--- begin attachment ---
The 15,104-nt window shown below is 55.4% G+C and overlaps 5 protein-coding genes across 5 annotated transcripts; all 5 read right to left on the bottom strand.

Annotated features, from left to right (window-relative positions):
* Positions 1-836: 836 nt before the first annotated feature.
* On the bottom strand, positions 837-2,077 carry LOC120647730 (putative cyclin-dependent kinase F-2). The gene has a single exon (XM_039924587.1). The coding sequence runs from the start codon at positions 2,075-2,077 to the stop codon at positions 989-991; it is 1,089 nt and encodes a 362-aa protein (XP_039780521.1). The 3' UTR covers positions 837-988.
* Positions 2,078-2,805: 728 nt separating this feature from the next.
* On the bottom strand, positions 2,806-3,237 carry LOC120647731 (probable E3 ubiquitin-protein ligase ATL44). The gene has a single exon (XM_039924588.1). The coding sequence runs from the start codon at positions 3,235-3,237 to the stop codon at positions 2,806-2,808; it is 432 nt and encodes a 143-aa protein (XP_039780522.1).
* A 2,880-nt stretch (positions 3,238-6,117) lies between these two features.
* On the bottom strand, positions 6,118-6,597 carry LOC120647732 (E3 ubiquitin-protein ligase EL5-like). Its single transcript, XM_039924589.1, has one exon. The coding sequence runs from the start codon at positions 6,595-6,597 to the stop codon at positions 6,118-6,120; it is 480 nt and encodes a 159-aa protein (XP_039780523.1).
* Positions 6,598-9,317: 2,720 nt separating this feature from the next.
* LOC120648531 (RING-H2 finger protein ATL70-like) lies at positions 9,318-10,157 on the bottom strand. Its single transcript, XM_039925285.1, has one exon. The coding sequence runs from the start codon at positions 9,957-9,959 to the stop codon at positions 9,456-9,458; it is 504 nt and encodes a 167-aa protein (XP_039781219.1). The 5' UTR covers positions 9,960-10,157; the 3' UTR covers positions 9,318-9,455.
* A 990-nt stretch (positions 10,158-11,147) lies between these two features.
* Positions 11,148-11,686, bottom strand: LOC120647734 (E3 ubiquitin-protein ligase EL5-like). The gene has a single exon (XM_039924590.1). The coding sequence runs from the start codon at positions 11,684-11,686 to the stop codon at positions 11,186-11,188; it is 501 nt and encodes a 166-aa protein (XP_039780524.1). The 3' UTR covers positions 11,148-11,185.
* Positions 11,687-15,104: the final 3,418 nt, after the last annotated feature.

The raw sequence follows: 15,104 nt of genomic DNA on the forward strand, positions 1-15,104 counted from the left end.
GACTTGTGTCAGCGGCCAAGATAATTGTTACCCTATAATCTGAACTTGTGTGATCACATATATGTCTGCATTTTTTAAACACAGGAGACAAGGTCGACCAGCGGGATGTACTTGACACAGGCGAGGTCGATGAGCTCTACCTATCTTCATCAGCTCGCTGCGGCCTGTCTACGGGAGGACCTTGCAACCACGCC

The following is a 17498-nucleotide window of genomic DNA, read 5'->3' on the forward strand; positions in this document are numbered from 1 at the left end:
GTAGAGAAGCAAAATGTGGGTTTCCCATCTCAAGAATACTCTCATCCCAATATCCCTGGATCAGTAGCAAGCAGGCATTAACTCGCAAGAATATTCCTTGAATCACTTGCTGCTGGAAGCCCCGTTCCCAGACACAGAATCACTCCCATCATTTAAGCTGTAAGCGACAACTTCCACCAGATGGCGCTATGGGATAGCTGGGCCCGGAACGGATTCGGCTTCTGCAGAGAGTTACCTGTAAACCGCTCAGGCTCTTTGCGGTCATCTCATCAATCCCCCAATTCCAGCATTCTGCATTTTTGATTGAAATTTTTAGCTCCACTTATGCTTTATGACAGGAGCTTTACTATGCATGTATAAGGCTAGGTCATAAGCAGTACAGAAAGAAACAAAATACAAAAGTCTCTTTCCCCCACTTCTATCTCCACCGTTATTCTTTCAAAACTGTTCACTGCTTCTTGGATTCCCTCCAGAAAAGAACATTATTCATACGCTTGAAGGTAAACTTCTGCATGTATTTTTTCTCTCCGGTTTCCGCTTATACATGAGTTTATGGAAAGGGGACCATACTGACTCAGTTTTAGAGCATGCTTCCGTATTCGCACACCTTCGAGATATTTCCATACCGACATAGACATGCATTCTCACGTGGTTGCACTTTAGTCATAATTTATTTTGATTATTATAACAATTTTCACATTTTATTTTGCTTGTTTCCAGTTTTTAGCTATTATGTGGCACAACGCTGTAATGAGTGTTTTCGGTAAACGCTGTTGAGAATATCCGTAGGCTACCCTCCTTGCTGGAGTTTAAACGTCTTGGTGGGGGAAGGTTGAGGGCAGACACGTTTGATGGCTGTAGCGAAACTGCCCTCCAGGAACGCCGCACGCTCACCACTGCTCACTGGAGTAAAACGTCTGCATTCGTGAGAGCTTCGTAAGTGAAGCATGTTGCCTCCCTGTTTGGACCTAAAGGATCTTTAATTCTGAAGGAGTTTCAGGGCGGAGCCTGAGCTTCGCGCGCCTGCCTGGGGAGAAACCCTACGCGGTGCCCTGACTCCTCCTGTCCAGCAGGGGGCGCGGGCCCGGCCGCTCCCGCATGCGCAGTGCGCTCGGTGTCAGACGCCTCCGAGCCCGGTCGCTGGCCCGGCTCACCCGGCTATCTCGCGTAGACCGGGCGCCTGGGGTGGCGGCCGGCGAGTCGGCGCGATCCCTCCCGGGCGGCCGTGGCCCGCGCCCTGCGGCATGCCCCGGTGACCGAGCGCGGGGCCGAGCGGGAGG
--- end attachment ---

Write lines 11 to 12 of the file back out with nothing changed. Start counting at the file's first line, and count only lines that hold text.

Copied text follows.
* A 990-nt stretch (positions 10,158-11,147) lies between these two features.
* Positions 11,148-11,686, bottom strand: LOC120647734 (E3 ubiquitin-protein ligase EL5-like). The gene has a single exon (XM_039924590.1). The coding sequence runs from the start codon at positions 11,684-11,686 to the stop codon at positions 11,186-11,188; it is 501 nt and encodes a 166-aa protein (XP_039780524.1). The 3' UTR covers positions 11,148-11,185.